Jan Tumlir

  • British Sea Power (Scott Wilkinson, Phil Sumner, Neil Wilkinson, Matthew Wood, Abi Fry, and Martin Noble) performing with the Redbridge Brass Band, Barbican Centre, London, January 24, 2015. Photo: Phil Bourne/Redferns/Getty Images.

    British Sea Power

    SEA OF BRASS, the album by British Sea Power released this month, is a collection of songs spanning the band’s entire discography, which they have rescored (with the help of collaborator Peter Wraight) to include a full brass band. This arch, antiquarian, massive record stands as a summa of the group’s decade-plus career churning out complex indie tracks that have always begged to be described as “pompier.” Its rewards are disclosed gradually, on repeated listening, and the album is something of a valedictory for the particular brand of rock music that the band have championed from the outset.

  • Lauren Davis Fisher, TBD, 2015, papier-mâché, wire, 64 3/4 × 29 3/4 × 19 1/2". From “Recesses.”

    “Recesses”

    As might have been expected, much of the talk around this group exhibition—and it did generate a great deal of talk—blithely skimmed over the art on view. Comprising works by the class of MFA students who dropped out en masse from the USC Roski School of Art and Design this past May to protest the dramatic restructuring of their program by its new dean, “Recesses” was a contextually loaded event, and one in which at least two intersecting spheres of influence must be taken into consideration. The first is academic, institutional, and in some sense public, although USC is, of course,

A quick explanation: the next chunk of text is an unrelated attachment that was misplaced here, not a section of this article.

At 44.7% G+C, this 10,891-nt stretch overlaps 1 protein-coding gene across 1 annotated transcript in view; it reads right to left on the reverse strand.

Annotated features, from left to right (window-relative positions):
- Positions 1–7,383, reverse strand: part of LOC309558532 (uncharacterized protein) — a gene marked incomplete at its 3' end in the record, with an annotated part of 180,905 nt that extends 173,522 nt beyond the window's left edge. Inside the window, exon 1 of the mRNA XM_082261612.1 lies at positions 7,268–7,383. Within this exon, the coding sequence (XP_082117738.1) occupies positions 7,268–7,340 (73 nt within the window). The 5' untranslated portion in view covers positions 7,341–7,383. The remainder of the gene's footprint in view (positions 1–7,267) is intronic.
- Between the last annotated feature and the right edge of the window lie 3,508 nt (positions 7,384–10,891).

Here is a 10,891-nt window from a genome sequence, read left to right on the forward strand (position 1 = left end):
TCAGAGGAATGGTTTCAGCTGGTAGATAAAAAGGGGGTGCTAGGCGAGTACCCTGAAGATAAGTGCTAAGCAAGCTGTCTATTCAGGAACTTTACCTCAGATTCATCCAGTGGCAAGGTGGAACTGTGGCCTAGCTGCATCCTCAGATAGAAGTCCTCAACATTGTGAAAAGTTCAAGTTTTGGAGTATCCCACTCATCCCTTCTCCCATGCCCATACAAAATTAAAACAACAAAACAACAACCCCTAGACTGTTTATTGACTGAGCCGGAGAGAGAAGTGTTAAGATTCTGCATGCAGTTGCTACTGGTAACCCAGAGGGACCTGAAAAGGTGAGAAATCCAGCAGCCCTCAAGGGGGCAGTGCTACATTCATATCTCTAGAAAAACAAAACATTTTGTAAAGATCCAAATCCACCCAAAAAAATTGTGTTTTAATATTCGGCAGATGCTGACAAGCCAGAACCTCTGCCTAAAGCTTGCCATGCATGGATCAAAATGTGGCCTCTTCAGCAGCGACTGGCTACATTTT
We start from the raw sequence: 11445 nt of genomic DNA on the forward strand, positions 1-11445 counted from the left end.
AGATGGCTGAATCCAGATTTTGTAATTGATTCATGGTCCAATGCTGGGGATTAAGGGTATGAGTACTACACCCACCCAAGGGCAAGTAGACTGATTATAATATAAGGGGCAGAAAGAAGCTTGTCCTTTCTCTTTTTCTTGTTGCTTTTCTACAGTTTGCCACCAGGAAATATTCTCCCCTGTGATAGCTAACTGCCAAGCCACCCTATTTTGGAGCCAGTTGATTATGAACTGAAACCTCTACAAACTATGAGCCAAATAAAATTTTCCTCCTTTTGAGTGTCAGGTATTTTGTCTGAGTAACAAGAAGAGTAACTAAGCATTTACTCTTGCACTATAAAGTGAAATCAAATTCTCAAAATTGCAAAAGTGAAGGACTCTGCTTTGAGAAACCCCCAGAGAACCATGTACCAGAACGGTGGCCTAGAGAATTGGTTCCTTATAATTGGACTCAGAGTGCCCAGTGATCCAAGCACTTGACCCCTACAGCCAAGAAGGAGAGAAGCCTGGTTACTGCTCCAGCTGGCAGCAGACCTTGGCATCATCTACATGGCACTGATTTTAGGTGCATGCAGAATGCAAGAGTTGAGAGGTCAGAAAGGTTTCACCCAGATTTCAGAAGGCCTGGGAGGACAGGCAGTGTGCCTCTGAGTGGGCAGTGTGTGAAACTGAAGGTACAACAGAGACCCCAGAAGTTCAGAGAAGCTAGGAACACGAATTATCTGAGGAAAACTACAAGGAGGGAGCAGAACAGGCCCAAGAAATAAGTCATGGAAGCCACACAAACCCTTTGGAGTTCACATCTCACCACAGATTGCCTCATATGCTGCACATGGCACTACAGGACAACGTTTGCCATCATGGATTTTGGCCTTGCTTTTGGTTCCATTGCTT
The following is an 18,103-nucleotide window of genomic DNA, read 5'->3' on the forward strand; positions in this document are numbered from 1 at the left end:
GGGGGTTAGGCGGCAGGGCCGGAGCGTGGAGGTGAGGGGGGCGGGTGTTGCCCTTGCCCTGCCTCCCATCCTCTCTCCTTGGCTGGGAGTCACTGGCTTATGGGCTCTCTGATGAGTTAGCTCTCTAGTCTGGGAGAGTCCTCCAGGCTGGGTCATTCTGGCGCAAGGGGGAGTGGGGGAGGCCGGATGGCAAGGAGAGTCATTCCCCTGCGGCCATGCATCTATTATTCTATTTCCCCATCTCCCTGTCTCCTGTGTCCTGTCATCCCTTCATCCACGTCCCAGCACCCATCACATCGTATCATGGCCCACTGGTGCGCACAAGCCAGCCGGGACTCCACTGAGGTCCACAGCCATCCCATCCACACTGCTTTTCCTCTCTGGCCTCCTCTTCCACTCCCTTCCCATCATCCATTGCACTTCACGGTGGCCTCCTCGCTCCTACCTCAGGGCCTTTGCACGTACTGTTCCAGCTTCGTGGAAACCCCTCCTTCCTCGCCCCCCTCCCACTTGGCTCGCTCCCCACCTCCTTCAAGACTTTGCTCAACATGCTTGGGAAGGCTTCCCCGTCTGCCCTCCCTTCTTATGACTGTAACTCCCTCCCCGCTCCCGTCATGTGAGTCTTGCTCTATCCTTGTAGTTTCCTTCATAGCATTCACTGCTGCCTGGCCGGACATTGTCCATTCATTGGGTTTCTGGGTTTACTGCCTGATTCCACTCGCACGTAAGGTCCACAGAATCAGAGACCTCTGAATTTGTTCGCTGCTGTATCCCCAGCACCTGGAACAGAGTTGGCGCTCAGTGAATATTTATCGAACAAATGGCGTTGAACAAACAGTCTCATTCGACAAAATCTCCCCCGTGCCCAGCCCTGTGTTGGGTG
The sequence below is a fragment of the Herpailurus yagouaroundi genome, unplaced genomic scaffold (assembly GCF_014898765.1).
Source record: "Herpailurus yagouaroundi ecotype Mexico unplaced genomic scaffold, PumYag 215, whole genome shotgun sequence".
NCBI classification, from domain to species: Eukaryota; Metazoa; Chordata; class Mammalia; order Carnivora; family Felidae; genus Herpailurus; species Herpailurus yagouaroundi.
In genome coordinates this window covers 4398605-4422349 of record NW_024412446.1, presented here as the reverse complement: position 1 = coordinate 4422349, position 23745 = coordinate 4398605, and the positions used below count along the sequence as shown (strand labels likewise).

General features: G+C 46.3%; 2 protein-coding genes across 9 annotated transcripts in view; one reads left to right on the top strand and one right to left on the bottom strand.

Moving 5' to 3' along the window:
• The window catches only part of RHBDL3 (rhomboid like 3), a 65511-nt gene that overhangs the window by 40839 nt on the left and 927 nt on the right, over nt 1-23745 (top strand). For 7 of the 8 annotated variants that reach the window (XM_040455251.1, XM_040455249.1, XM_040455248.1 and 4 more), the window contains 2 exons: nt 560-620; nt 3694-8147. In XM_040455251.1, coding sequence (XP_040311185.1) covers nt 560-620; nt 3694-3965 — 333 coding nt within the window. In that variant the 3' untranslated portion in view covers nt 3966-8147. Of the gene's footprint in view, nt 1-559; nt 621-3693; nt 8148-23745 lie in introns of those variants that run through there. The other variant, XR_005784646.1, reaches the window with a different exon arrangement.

• David Schafer, What Should a Painter Do? (detail), 2011, dyed poplar, ink-jet print, playback and speaker system, CD, looped three-channel audio. Installation view.

    David Schafer

    Talking sculptures are a staple of amusement parks, trade fairs, and museums of science, industry, and history, and are sometimes even found in churches. In art, however, they remain exceptional for the simple reason that sculpture’s effect has generally been understood to hinge on arrested potential; thus, a work’s force of expression is perhaps best measured against the pressure of its withholding. To furnish such a structure with a sound track could be seen as self-defeating, at least from the perspective of medium specificity—that critical tenet of modernism, a period that remains a

  • View of “Lisa Anne Auerbach,” 2014. From left: Oops! I did it again, 2014; Whip Chin, 2010; Feather Duster, 2010; Vanity, 2010.

    Lisa Anne Auerbach

    Liking the work of Lisa Anne Auerbach can simply come down to liking the things that she likes—knitting, bicycling, books, and zines. These hobbies, each threatened to varying degrees with obsolescence, are all deserving of support. Even if you don’t actively share Auerbach’s interests, you can at least appreciate her enthusiasm as demonstrated in her work. Crafts, sports, literature: At one time or another, each has served as the emblematic “other” to art, yet here they are the integral figures of an aesthetic equation, and their lifestyle connotations cannot be as easily dismissed.